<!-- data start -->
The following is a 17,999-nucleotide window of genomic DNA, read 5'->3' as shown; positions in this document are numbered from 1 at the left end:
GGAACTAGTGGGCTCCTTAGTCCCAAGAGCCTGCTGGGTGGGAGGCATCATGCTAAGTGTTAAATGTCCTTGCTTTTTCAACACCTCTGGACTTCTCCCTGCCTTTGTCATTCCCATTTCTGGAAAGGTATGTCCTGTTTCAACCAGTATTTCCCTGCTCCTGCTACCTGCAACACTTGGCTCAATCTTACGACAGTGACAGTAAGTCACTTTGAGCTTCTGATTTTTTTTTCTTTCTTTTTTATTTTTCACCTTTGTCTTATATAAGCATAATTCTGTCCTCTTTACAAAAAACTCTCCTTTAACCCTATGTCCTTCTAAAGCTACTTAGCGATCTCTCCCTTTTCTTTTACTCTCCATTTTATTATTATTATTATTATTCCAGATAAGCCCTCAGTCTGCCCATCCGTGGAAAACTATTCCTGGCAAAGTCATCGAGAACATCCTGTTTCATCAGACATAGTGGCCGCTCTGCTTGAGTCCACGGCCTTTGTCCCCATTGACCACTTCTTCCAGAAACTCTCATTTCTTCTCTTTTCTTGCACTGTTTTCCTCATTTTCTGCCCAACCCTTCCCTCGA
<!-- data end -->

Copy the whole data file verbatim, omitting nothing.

The following is a 17,999-nucleotide window of genomic DNA, read 5'->3' as shown; positions in this document are numbered from 1 at the left end:
GGAACTAGTGGGCTCCTTAGTCCCAAGAGCCTGCTGGGTGGGAGGCATCATGCTAAGTGTTAAATGTCCTTGCTTTTTCAACACCTCTGGACTTCTCCCTGCCTTTGTCATTCCCATTTCTGGAAAGGTATGTCCTGTTTCAACCAGTATTTCCCTGCTCCTGCTACCTGCAACACTTGGCTCAATCTTACGACAGTGACAGTAAGTCACTTTGAGCTTCTGATTTTTTTTTCTTTCTTTTTTATTTTTCACCTTTGTCTTATATAAGCATAATTCTGTCCTCTTTACAAAAAACTCTCCTTTAACCCTATGTCCTTCTAAAGCTACTTAGCGATCTCTCCCTTTTCTTTTACTCTCCATTTTATTATTATTATTATTATTCCAGATAAGCCCTCAGTCTGCCCATCCGTGGAAAACTATTCCTGGCAAAGTCATCGAGAACATCCTGTTTCATCAGACATAGTGGCCGCTCTGCTTGAGTCCACGGCCTTTGTCCCCATTGACCACTTCTTCCAGAAACTCTCATTTCTTCTCTTTTCTTGCACTGTTTTCCTCATTTTCTGCCCAACCCTTCCCTCGA